The only “real” books we had in our house was a small selection of adult novels from the Doubleday Book Club. Mid-century titles such as Panther’s Moon, Lost Horizon, and Wake of the Red Witch piqued my eight-year-old interest until I opened them, dismayed by the tiny print and lackluster dialog. I had a shelf of Golden Books which I’d outgrown. The only chapter books and nonfiction I had access to came from our school library.
One day in sixth grade, we received a four-page brochure featuring inexpensive paperbacks from Scholastic Book Services. Priced between 35 to 50 cents, we could buy teen novels, middle-grade fiction, and nonfiction. I scoured every syllable of the brochure. After much deliberating, I chose what I call a “strange old lady” book (sort of a sub-category popular in the 1950s): Miss Pickerell Goes to Mars (35 cents). I think every boomer kid in America had that book.
“Strange old lady” books fell into two groups: feisty, nosy old ladies, and old ladies who dabbled in magic. Miss Pickerell Goes to the Moon, Miss Pickerell and the Geiger Counter, Mrs. Coverlet’s Magicians, While Mrs. Coverlet Was Away, The Peculiar Miss Pickett, Mrs. Piggle-Wiggle, Mrs. Piggle-Wiggle’s Magic, Hello, Mrs. Piggle-Wiggle, and Mrs. Piggle-Wiggle’s Farm … you get the idea.
When our teacher delivered our books a few weeks later, I could hardly stand it. I wasn’t worth a flit the rest of the day, sneak-reading my new book instead of doing arithmetic. New brochures arrived the beginning of the month. I pored over them as if trying to pass the bar exam. I’d check off an alarming number of books, then try to add the total, not easy since I was usually reading during arithmetic lessons. My mother told me we couldn’t afford $8.50 worth of books. I could buy one, that was all. Book-ordering day became an approach-avoidance event. When the books were delivered, I shot the stink eye at kids who’d ordered four or five books.
In a recent interview in the New York Times Book Review, Cheryl Strayed, author of Wild, admitted that her experience with books from her childhood was “one of longing.” She too received SBS brochures in elementary school. “I’d study those catalogs for hours and meticulously filled out the order form on the back, as if I could buy then. But I couldn’t, I never turned in the form because my family was too poor to pay for the books. It’s such a visceral memory, aching for those books!” I can identify with her. It was so hard to choose a single book when I wanted so many.
Aside from Miss Pickerell Goes to Mars, three other SBS books stand out in my mind. I read print off my copy of Betty Cavanna’s The Black Spaniel Mystery, enticed by the back cover tags: “Two lost thoroughbred COCKERS, Determined TEEN-AGERS, A faded old SNAPSHOT, A mysterious LETTER, A daring RESCUE, a surprise WINNER.” Who could resist?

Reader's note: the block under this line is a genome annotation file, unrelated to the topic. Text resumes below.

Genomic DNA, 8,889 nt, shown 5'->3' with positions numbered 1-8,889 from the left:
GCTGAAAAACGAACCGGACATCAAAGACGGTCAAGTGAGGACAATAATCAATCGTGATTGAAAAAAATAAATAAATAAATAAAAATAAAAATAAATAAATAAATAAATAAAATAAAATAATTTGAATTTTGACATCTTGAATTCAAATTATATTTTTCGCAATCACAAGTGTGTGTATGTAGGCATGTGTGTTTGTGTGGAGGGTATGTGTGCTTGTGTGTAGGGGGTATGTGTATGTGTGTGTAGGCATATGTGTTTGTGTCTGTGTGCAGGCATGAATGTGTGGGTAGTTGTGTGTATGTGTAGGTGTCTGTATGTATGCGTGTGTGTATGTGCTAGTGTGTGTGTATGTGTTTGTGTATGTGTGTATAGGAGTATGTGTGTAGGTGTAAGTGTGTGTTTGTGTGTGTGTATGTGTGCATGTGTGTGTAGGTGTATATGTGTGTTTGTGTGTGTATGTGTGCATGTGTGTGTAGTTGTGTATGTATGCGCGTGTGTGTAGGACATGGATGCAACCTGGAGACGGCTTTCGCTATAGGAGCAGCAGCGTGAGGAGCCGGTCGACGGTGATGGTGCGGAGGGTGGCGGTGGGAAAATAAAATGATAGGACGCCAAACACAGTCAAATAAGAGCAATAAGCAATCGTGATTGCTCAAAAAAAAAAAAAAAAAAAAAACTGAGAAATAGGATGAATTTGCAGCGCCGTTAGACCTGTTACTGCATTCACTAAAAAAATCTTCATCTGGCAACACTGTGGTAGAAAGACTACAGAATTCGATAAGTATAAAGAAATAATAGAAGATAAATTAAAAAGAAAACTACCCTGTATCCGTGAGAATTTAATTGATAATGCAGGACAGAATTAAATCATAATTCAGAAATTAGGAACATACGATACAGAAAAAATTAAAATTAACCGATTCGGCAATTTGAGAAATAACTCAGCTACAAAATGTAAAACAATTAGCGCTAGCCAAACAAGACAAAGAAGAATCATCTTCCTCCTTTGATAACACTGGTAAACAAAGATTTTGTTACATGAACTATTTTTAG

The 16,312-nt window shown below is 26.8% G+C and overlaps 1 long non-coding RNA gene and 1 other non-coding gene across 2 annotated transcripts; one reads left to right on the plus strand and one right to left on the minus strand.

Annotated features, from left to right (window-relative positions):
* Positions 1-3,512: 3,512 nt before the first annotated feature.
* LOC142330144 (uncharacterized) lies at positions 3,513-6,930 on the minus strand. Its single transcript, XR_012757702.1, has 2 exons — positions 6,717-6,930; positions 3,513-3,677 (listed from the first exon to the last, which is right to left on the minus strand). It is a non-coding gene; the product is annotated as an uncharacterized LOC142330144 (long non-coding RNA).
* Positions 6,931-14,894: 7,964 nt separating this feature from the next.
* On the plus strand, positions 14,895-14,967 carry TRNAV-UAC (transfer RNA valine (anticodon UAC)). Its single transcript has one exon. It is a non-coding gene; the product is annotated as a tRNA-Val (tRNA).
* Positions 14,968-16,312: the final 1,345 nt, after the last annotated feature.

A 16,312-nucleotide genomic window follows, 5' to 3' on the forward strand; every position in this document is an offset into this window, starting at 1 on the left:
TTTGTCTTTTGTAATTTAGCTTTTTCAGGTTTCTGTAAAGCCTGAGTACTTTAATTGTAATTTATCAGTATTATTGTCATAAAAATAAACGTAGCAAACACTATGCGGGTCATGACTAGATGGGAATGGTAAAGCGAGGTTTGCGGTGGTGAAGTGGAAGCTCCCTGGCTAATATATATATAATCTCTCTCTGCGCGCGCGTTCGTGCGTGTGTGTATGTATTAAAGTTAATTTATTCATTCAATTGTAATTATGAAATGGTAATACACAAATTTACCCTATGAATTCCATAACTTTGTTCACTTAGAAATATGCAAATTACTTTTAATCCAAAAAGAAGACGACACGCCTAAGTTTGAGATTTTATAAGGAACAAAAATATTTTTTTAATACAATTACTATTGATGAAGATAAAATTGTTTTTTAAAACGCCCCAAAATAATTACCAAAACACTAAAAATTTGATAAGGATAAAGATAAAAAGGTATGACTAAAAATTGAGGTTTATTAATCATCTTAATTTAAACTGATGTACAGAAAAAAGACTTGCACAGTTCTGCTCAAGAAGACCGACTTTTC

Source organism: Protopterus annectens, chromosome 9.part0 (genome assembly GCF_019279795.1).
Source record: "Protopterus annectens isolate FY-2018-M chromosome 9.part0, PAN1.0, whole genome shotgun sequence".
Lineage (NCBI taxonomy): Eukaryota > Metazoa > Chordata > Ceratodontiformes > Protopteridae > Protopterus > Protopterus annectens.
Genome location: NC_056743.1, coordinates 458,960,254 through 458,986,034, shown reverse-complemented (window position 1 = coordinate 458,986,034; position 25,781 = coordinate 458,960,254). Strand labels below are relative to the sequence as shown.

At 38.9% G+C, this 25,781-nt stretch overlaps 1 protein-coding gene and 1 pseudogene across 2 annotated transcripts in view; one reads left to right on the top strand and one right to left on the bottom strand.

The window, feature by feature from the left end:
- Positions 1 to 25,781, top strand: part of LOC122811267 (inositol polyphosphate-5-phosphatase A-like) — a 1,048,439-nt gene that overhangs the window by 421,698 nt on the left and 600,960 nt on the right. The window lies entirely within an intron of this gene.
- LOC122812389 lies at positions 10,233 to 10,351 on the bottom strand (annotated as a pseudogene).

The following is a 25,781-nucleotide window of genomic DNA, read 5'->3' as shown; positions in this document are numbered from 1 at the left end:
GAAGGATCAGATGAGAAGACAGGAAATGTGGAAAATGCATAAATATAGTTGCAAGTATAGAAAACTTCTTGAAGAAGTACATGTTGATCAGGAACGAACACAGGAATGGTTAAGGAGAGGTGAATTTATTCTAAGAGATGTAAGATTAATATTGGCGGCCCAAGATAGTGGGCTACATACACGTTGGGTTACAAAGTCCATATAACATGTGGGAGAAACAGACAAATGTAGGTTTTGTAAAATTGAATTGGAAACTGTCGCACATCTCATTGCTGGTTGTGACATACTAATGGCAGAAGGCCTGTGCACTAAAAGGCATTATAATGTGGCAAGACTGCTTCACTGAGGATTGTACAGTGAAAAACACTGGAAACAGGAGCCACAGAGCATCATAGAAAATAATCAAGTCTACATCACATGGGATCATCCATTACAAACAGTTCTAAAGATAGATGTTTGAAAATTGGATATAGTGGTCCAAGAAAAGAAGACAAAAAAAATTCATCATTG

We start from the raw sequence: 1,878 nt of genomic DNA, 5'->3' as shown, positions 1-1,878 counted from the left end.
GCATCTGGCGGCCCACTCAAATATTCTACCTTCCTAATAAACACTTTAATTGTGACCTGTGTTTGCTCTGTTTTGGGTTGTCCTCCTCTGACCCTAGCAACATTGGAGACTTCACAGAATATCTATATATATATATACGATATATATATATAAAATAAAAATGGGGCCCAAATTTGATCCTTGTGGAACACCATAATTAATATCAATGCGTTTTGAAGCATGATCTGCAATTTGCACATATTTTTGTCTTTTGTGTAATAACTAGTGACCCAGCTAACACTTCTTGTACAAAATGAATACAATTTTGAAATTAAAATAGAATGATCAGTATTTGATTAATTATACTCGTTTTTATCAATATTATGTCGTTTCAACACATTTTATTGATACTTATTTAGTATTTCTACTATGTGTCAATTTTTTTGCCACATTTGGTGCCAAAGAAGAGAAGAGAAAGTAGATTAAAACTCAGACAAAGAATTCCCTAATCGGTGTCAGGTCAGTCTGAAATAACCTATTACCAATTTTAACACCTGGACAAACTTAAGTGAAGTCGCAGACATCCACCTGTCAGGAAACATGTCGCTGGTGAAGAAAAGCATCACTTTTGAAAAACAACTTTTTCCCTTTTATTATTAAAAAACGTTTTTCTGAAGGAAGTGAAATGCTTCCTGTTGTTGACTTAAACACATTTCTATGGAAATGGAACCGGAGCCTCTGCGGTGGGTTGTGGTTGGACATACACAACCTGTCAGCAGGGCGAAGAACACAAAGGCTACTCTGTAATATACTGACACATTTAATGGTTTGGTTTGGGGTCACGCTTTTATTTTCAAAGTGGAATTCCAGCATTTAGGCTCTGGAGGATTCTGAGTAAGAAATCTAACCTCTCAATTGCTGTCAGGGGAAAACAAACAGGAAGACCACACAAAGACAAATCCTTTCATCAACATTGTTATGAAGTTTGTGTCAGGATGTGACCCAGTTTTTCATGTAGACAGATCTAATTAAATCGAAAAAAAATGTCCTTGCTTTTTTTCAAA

Not long ago, I found Clarence the TV Dog in a used bookstore. I’d forgotten I once had this book, but instantly recognized the orange and blue cover. An SBS book I’ve never forgotten is The House of the Seven Gables. The brochure described a gloomy haunted mansion, witchcraft, and murder. I thought the seven gables were towers or hidden rooms. When the book came, I tore the cover back … and realized Nathaniel Hawthorne was a crook. I couldn’t read a single page of that musty story. And I’ve never read a word by Hawthorne since.
Years passed. I grew up to be a children’s book writer. My first books were published by Scholastic as original paperbacks. They were sold in Waldenbooks and B. Dalton bookstores and they were offered in Scholastic Book Clubs. My proudest moment came holding a club edition of my first book, The Silvery Past, a YA mystery that should have blared on the back cover: A town with a SECRET, An ancient, deserted CAROUSEL, three teenagers at ODDS, A hidden TREASURE, An amazing DISCOVERY.
People online say they remembered some of their old books. Most were given away or thrown away. I rescue all the SBS books from my era at tag sales, used bookstores, and antique shops. Inexpensive treasures back then. Priceless now.
I really enjoyed this – I have discovered these vintage books recently, with their stunning minimal covers and acid-drenched paper, and I’ve fallen in love. I totally remember each of the rollercoaster stages of excitement about Scholastic campaigns, and still have some of the 1970s books I bought. I’d be excited to know if there was any internet community around Scholastic book collecting. So great that you fixed on this and shared!